Top of page

Category: Digitized Newspapers

Cartoon image of a nurse saying, How perfectly thrilling!

10 Strange Medical Practices from History

Posted by: Thomas Beheler

What do whale hotels, cat pianos, and malaria pills all have in common? They represent an era when medicine was less of a science and more of an art (for better or for worse). One of the things I do as a reference librarian is answer questions from researchers all over the world. This tends to be rewarding work and sometimes, I even stumble across articles throughout history riddled with fun facts. So today, I'm going to share some stories I've found featuring some of the strangest medical (mal)practices of the past few centuries.

Battle of Shiloh: 160th Anniversary

Posted by: Heather Thomas

160 years have passed since the Battle of Shiloh was fought over April 6-7, 1862, and what we do know is that the Confederates were driven back and away from the battlefield on April 7, leading to a Union victory, and though the casualty numbers were alarmingly high, the estimated total for both sides was closer to over 23,000.

Krakatoa: Fire in the Skies

Posted by: Heather Thomas

Skies at sunset blazed unearthly shades of chartreuse and crimson throughout the Fall of 1883. Newspapers from around the world reported the eerie phenomenon and described how the strange sight captivated the masses. Public response varied from the dumbfounded, to the delighted, to the dismayed. Years later, scientists finally uncovered the truth behind the anomaly and connected it to the cataclysmic eruption of Krakatoa, a small volcanic island in the Sunda Strait.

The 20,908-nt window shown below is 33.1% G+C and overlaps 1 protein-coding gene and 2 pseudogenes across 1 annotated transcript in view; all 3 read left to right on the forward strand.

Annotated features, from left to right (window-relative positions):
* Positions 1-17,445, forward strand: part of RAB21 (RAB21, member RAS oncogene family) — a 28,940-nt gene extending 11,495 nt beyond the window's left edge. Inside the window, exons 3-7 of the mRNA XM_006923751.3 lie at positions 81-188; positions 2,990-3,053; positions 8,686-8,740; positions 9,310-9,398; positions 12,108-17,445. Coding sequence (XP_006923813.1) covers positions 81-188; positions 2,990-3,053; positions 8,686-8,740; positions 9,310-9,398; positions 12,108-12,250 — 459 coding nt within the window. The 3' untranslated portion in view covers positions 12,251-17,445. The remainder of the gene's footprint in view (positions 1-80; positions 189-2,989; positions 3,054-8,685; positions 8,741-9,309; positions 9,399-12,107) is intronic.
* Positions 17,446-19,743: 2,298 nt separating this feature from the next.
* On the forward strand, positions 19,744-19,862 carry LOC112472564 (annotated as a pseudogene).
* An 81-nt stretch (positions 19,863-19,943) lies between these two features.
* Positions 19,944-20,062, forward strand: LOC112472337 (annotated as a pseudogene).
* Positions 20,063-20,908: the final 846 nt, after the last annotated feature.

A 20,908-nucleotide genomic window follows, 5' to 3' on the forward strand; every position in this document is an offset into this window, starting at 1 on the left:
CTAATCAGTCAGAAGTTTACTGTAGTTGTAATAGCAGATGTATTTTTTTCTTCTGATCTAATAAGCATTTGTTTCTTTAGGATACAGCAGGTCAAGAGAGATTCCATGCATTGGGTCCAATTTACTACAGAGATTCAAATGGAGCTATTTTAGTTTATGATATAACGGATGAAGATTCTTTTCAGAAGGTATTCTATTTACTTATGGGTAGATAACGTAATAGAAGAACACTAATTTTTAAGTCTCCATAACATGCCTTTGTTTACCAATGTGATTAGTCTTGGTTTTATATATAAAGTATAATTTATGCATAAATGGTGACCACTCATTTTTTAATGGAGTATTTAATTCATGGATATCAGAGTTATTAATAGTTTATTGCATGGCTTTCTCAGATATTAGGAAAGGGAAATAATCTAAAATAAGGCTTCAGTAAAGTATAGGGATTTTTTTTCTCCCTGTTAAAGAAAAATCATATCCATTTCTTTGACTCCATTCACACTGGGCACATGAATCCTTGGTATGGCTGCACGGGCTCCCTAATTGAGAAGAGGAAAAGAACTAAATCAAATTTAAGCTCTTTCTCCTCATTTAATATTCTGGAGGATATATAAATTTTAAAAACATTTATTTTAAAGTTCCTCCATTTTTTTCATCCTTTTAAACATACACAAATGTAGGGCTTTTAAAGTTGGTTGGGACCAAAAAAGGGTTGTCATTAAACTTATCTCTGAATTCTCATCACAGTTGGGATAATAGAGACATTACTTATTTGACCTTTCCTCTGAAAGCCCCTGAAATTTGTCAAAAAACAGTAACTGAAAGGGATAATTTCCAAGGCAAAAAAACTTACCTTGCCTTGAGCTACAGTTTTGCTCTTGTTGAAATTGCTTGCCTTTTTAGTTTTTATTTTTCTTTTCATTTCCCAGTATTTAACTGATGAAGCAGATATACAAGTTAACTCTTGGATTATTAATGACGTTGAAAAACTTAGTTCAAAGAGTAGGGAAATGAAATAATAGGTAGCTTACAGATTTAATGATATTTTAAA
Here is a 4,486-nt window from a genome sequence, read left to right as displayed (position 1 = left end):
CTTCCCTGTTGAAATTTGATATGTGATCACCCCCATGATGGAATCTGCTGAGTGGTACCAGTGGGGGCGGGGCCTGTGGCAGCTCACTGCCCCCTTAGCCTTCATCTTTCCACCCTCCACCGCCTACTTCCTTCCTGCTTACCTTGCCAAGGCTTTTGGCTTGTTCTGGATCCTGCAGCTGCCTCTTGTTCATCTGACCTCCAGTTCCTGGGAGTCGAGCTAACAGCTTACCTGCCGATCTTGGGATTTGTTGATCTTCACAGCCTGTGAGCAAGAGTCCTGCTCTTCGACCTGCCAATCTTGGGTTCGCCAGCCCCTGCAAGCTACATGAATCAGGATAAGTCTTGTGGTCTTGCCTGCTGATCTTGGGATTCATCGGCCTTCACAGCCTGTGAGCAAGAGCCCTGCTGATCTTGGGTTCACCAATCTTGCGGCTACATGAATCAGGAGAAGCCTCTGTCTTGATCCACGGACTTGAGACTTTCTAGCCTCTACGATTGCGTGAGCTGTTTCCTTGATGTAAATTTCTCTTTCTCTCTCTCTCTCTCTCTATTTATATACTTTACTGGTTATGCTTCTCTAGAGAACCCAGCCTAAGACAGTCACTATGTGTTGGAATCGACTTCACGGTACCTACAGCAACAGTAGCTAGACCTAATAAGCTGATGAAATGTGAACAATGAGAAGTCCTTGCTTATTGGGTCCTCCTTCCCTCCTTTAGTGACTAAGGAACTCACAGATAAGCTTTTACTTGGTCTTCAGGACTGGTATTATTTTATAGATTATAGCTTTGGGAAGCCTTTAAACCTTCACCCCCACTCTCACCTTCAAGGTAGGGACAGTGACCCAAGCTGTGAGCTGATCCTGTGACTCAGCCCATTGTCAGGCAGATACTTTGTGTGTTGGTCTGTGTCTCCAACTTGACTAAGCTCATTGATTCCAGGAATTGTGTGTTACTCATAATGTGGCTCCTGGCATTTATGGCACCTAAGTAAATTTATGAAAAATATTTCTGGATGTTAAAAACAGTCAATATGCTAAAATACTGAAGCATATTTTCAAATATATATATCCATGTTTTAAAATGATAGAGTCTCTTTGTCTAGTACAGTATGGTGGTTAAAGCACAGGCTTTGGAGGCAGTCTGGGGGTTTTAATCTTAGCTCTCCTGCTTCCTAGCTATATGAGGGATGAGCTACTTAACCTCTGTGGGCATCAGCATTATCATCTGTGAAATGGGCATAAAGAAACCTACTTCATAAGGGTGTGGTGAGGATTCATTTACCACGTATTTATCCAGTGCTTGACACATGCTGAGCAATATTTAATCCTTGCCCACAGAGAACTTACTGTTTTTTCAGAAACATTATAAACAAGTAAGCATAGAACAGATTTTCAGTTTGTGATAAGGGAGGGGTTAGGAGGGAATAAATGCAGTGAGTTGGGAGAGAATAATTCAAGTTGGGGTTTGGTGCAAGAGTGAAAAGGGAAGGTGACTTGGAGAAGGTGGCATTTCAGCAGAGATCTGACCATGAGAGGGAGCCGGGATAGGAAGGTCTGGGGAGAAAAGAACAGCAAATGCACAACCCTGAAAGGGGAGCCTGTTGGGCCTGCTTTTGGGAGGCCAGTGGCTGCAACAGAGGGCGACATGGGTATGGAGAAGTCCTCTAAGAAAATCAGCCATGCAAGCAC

A child carrying a bundle of newspapers in one hand, the other arm held high with a copy of the Anchorage Daily Times, the headline reading

Behind the Byline: Damon Runyon, More Than a Sportswriter

Posted by: Mike Queen

Behind the Byline is a new blog series that will profile significant newspaper journalists in American history.  Though most remembered for his short stories that provided the inspiration for the Broadway musical Guys and Dolls, Damon Runyon considered himself first and foremost a newspaper man. Born Alfred Damon Runyan on October 3, 1880, in Manhattan, …

Historical Women in STEM

Posted by: Heather Thomas

Throughout history there have been many women who have greatly contributed to science, technology, engineering, and mathematics (STEM). While names like Marie Curie and Florence Nightingale are familiar to most, there are so many ingenious others who may not be as familiar; women who were leaders in their fields, who made major discoveries, and whose work led to critical social and political change. Below is a list of just some of the women who have made significant contributions to the fields of STEM. You can discover their stories through historical newspapers.